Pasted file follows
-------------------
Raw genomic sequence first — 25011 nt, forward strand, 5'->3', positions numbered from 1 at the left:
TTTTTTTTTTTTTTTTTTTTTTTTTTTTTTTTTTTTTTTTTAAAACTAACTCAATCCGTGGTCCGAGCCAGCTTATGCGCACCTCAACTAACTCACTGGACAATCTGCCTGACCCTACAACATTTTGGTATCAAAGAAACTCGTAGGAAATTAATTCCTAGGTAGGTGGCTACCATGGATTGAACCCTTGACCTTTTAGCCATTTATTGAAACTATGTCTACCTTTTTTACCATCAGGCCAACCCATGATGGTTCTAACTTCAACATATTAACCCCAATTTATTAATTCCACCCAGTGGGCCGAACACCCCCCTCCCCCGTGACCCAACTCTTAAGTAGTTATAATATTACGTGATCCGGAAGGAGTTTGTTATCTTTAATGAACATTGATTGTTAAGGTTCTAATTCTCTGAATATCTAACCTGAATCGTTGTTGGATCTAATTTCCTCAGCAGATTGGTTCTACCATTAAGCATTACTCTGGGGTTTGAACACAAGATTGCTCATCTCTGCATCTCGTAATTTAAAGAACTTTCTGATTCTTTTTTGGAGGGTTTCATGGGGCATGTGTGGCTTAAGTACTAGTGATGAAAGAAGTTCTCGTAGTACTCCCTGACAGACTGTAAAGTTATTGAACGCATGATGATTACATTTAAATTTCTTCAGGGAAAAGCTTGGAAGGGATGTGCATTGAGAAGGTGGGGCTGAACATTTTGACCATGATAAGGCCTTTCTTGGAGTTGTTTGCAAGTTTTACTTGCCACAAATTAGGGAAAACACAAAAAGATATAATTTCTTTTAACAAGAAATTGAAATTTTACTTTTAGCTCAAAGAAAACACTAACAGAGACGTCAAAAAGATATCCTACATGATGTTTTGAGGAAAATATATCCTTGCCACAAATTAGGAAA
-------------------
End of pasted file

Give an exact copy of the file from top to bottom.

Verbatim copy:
Raw genomic sequence first — 25011 nt, forward strand, 5'->3', positions numbered from 1 at the left:
TTTTTTTTTTTTTTTTTTTTTTTTTTTTTTTTTTTTTTTTTAAAACTAACTCAATCCGTGGTCCGAGCCAGCTTATGCGCACCTCAACTAACTCACTGGACAATCTGCCTGACCCTACAACATTTTGGTATCAAAGAAACTCGTAGGAAATTAATTCCTAGGTAGGTGGCTACCATGGATTGAACCCTTGACCTTTTAGCCATTTATTGAAACTATGTCTACCTTTTTTACCATCAGGCCAACCCATGATGGTTCTAACTTCAACATATTAACCCCAATTTATTAATTCCACCCAGTGGGCCGAACACCCCCCTCCCCCGTGACCCAACTCTTAAGTAGTTATAATATTACGTGATCCGGAAGGAGTTTGTTATCTTTAATGAACATTGATTGTTAAGGTTCTAATTCTCTGAATATCTAACCTGAATCGTTGTTGGATCTAATTTCCTCAGCAGATTGGTTCTACCATTAAGCATTACTCTGGGGTTTGAACACAAGATTGCTCATCTCTGCATCTCGTAATTTAAAGAACTTTCTGATTCTTTTTTGGAGGGTTTCATGGGGCATGTGTGGCTTAAGTACTAGTGATGAAAGAAGTTCTCGTAGTACTCCCTGACAGACTGTAAAGTTATTGAACGCATGATGATTACATTTAAATTTCTTCAGGGAAAAGCTTGGAAGGGATGTGCATTGAGAAGGTGGGGCTGAACATTTTGACCATGATAAGGCCTTTCTTGGAGTTGTTTGCAAGTTTTACTTGCCACAAATTAGGGAAAACACAAAAAGATATAATTTCTTTTAACAAGAAATTGAAATTTTACTTTTAGCTCAAAGAAAACACTAACAGAGACGTCAAAAAGATATCCTACATGATGTTTTGAGGAAAATATATCCTTGCCACAAATTAGGAAA